Stephens, Alexander (DNB00)
STEPHENS, ALEXANDER (1757–1821), biographical writer, born in 1757, was son of Thomas Stephens, provost of Elgin. His mother's maiden name was Fordyce. At the age of eighteen he left Aberdeen University for the West Indies, and stayed some time in Jamaica. On his return to England he bought a commission in the 84th regiment, but never joined it. At twenty-one he entered the Middle Temple, but gave more time to literature than to law, though he for some time conducted a legal journal called ‘The Templar,’ and is said to have pleaded successfully before the House of Lords the claim of the Duke of Roxburgh (a distant relative) to the title [see Ker, James Innes-, fifth Duke of Roxburgh]. Stephens's first essay in literature was a poem on Jamaica. In 1803 he published in two quarto volumes, with maps and appendices, a ‘History of the Wars which arose out of the French Revolution.’ The narrative is clear and impartial, but somewhat diffuse. In 1813 appeared his chief work, the ‘Memoirs of John Horne Tooke,’ 2 vols. 8vo, founded on original letters and papers, as well as upon an acquaintance of several years. The quarrel between Tooke and Wilkes and the controversy with ‘Junius’ are dealt with in great detail, and the latter part of the book contains reports of conversations with Tooke at Wimbledon. Stephens's book had been preceded only by the wretched compilation of W. Hamilton Reid. It remains the best life of Horne Tooke.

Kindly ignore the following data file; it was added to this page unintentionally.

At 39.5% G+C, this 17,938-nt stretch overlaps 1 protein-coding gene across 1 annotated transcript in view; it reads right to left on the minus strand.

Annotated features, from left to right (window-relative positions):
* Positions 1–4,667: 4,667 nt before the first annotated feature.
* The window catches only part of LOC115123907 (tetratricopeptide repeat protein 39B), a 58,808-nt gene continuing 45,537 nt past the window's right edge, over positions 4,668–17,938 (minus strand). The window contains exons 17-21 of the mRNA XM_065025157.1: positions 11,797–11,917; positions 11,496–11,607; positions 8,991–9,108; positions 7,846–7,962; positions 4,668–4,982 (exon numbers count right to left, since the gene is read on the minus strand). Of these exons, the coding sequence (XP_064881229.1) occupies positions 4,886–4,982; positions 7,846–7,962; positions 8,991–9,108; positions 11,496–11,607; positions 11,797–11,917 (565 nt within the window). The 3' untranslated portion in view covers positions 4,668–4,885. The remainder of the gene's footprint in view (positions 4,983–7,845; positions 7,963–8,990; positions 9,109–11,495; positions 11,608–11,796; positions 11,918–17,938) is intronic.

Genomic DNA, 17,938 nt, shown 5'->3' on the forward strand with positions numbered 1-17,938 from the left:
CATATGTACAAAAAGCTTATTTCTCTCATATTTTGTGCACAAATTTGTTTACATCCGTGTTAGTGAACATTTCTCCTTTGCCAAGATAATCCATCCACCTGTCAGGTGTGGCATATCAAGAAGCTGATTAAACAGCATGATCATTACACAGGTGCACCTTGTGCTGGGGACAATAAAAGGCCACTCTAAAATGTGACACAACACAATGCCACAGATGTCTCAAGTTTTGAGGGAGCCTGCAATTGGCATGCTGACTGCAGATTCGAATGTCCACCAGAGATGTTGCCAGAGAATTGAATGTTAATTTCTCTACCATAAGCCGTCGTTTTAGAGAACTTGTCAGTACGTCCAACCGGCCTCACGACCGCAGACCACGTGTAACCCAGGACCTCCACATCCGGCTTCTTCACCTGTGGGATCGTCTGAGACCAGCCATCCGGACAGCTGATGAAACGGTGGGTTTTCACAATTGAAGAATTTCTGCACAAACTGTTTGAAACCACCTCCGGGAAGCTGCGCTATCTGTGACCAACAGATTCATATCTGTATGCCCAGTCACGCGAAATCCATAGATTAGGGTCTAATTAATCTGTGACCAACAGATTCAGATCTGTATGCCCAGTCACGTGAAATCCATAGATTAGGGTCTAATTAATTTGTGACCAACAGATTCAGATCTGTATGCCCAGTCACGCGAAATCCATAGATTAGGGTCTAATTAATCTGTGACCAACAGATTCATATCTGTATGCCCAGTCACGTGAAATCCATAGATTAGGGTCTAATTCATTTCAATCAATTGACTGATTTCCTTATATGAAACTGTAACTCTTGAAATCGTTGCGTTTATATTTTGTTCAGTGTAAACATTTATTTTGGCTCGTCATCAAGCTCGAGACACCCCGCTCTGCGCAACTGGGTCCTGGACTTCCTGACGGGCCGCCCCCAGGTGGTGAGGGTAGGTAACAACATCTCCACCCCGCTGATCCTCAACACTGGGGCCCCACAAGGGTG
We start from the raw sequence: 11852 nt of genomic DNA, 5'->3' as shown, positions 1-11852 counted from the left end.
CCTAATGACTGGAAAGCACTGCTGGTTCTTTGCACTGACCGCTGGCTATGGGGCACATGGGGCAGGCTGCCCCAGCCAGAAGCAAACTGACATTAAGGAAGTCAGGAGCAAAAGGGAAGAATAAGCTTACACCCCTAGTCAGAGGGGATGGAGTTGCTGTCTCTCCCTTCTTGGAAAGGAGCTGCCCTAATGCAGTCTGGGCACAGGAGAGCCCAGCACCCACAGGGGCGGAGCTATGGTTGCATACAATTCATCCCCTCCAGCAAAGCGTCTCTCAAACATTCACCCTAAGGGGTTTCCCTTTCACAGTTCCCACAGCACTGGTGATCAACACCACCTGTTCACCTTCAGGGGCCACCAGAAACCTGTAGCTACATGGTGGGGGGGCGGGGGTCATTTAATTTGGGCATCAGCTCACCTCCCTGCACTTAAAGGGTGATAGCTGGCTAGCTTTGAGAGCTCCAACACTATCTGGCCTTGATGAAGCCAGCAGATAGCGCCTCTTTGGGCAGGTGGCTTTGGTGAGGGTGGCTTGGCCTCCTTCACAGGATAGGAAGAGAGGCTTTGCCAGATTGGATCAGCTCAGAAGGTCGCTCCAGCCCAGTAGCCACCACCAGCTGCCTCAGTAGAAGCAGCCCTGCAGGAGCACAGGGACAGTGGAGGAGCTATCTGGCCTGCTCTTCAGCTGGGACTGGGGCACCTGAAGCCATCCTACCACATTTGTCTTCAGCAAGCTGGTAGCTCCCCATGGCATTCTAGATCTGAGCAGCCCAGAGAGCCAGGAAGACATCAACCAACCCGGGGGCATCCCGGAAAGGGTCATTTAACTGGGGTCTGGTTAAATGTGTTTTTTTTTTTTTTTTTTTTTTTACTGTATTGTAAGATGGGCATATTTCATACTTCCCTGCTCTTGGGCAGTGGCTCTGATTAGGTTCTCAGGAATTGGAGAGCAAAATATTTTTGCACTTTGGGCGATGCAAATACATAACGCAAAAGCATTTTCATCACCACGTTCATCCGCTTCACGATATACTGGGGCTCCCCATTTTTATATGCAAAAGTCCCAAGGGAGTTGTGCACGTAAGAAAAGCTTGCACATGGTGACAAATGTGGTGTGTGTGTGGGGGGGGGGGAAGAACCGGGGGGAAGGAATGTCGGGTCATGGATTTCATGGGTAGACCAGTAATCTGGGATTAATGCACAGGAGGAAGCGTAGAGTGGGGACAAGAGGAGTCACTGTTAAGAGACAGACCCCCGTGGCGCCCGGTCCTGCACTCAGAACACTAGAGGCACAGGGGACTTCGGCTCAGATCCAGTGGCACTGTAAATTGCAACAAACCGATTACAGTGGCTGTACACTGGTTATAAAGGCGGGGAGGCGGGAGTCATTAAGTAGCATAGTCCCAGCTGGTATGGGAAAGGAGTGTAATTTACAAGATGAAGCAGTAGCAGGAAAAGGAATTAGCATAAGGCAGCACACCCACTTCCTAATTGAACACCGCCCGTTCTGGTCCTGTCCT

Stephens was a frequent contributor to the ‘Analytical Review’ and the ‘Monthly Magazine’ of literary and biographical articles. The ‘Monthly Magazine’ published after his death (October 1821–August 1824) ‘Stephensiana,’ a series of articles consisting of anecdotes of his contemporaries collected by him. Stephens edited the first five volumes of the ‘Annual Biography and Obituary,’ and contributed most of the contents of the first nine volumes of ‘Public Characters’ issued by Sir Richard Phillips in 1823. He published numerous anonymous pamphlets, including a brief memoir of Curran (1817). As a biographer he was painstaking, accurate, and scrupulously fair. This is the more to his credit inasmuch as he was a strong whig. He lived at first near Primrose Hill, but afterwards built for himself Park House in Upper Church Lane, Chelsea. Stephens died at his house in Chelsea on 24 Feb. 1821, and was buried ‘in the new burial-ground south of the new church.’ By his marriage in 1792 with Miss Lewin, daughter of Samuel Lewin of Broadfield House, Hertfordshire, he had three children. One of his sons, Thomas Algernon, was wounded at Waterloo, where he carried the colours of the 3rd battalion of royal Scots.[Ann. Biogr. and Obituary, 1822, pp. 412–22 (with list of works); Faulkner's Chelsea, i. 151, 254, 273–4; Ann. Reg. 1821 (App. to Chron.), p. 231; Notes and Queries, 2nd ser. xii. 71; Allibone's Dict. of Engl. Lit. ii. 2237; Brit. Mus. Cat.; Dict. of Living Authors.]